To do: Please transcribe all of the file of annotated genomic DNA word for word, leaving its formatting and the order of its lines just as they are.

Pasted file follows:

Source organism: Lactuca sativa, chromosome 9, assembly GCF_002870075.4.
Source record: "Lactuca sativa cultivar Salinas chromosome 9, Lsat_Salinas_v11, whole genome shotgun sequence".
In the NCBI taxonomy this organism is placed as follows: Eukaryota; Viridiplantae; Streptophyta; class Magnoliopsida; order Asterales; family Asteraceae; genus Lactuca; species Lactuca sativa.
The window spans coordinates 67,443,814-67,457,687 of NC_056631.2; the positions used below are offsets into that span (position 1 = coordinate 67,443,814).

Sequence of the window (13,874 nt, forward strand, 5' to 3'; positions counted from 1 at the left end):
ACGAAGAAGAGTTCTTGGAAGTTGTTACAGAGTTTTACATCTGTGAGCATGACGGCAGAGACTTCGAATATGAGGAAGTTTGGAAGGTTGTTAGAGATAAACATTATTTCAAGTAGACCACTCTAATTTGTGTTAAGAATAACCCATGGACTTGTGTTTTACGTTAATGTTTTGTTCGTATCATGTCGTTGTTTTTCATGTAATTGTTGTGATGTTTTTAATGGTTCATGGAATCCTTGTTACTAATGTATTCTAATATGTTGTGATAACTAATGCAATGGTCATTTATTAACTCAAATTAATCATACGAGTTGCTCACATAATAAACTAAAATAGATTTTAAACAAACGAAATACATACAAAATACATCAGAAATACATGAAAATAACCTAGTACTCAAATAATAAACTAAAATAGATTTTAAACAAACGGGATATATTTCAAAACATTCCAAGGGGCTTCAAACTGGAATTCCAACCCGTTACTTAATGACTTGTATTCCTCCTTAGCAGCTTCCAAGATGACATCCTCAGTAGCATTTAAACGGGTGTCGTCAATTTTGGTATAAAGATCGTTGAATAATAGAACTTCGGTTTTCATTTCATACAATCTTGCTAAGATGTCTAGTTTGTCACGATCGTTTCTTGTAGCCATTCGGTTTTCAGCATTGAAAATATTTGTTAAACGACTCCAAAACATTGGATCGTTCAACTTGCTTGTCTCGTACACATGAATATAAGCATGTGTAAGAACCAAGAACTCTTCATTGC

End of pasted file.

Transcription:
Source organism: Lactuca sativa, chromosome 9, assembly GCF_002870075.4.
Source record: "Lactuca sativa cultivar Salinas chromosome 9, Lsat_Salinas_v11, whole genome shotgun sequence".
In the NCBI taxonomy this organism is placed as follows: Eukaryota; Viridiplantae; Streptophyta; class Magnoliopsida; order Asterales; family Asteraceae; genus Lactuca; species Lactuca sativa.
The window spans coordinates 67,443,814-67,457,687 of NC_056631.2; the positions used below are offsets into that span (position 1 = coordinate 67,443,814).

Sequence of the window (13,874 nt, forward strand, 5' to 3'; positions counted from 1 at the left end):
ACGAAGAAGAGTTCTTGGAAGTTGTTACAGAGTTTTACATCTGTGAGCATGACGGCAGAGACTTCGAATATGAGGAAGTTTGGAAGGTTGTTAGAGATAAACATTATTTCAAGTAGACCACTCTAATTTGTGTTAAGAATAACCCATGGACTTGTGTTTTACGTTAATGTTTTGTTCGTATCATGTCGTTGTTTTTCATGTAATTGTTGTGATGTTTTTAATGGTTCATGGAATCCTTGTTACTAATGTATTCTAATATGTTGTGATAACTAATGCAATGGTCATTTATTAACTCAAATTAATCATACGAGTTGCTCACATAATAAACTAAAATAGATTTTAAACAAACGAAATACATACAAAATACATCAGAAATACATGAAAATAACCTAGTACTCAAATAATAAACTAAAATAGATTTTAAACAAACGGGATATATTTCAAAACATTCCAAGGGGCTTCAAACTGGAATTCCAACCCGTTACTTAATGACTTGTATTCCTCCTTAGCAGCTTCCAAGATGACATCCTCAGTAGCATTTAAACGGGTGTCGTCAATTTTGGTATAAAGATCGTTGAATAATAGAACTTCGGTTTTCATTTCATACAATCTTGCTAAGATGTCTAGTTTGTCACGATCGTTTCTTGTAGCCATTCGGTTTTCAGCATTGAAAATATTTGTTAAACGACTCCAAAACATTGGATCGTTCAACTTGCTTGTCTCGTACACATGAATATAAGCATGTGTAAGAACCAAGAACTCTTCATTGC